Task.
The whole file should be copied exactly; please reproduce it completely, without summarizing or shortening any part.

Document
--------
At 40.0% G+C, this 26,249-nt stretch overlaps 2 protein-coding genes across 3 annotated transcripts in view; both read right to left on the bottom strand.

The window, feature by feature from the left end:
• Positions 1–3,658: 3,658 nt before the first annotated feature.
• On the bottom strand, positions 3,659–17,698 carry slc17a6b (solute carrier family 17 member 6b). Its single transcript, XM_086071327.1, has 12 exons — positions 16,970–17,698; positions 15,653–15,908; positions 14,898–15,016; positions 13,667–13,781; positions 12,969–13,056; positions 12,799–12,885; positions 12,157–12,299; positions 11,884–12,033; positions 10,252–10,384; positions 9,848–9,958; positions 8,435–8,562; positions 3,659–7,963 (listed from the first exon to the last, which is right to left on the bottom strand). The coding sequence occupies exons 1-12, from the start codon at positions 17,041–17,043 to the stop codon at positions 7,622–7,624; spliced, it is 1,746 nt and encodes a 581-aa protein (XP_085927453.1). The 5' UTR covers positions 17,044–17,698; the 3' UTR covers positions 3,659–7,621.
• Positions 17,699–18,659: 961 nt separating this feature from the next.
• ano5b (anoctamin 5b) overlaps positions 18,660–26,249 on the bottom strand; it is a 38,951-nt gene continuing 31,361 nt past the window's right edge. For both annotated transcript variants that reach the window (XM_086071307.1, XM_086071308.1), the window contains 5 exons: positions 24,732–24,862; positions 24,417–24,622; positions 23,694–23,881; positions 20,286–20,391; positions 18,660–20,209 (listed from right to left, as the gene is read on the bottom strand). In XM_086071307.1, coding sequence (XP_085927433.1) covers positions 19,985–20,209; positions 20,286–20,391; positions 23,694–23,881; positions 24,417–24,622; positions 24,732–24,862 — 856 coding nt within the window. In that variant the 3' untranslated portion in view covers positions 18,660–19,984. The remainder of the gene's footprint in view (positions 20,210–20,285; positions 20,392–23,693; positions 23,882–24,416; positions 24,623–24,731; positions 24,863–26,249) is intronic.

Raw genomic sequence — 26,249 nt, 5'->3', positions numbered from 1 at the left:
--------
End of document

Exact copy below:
At 40.0% G+C, this 26,249-nt stretch overlaps 2 protein-coding genes across 3 annotated transcripts in view; both read right to left on the bottom strand.

The window, feature by feature from the left end:
• Positions 1–3,658: 3,658 nt before the first annotated feature.
• On the bottom strand, positions 3,659–17,698 carry slc17a6b (solute carrier family 17 member 6b). Its single transcript, XM_086071327.1, has 12 exons — positions 16,970–17,698; positions 15,653–15,908; positions 14,898–15,016; positions 13,667–13,781; positions 12,969–13,056; positions 12,799–12,885; positions 12,157–12,299; positions 11,884–12,033; positions 10,252–10,384; positions 9,848–9,958; positions 8,435–8,562; positions 3,659–7,963 (listed from the first exon to the last, which is right to left on the bottom strand). The coding sequence occupies exons 1-12, from the start codon at positions 17,041–17,043 to the stop codon at positions 7,622–7,624; spliced, it is 1,746 nt and encodes a 581-aa protein (XP_085927453.1). The 5' UTR covers positions 17,044–17,698; the 3' UTR covers positions 3,659–7,621.
• Positions 17,699–18,659: 961 nt separating this feature from the next.
• ano5b (anoctamin 5b) overlaps positions 18,660–26,249 on the bottom strand; it is a 38,951-nt gene continuing 31,361 nt past the window's right edge. For both annotated transcript variants that reach the window (XM_086071307.1, XM_086071308.1), the window contains 5 exons: positions 24,732–24,862; positions 24,417–24,622; positions 23,694–23,881; positions 20,286–20,391; positions 18,660–20,209 (listed from right to left, as the gene is read on the bottom strand). In XM_086071307.1, coding sequence (XP_085927433.1) covers positions 19,985–20,209; positions 20,286–20,391; positions 23,694–23,881; positions 24,417–24,622; positions 24,732–24,862 — 856 coding nt within the window. In that variant the 3' untranslated portion in view covers positions 18,660–19,984. The remainder of the gene's footprint in view (positions 20,210–20,285; positions 20,392–23,693; positions 23,882–24,416; positions 24,623–24,731; positions 24,863–26,249) is intronic.

Raw genomic sequence — 26,249 nt, 5'->3', positions numbered from 1 at the left: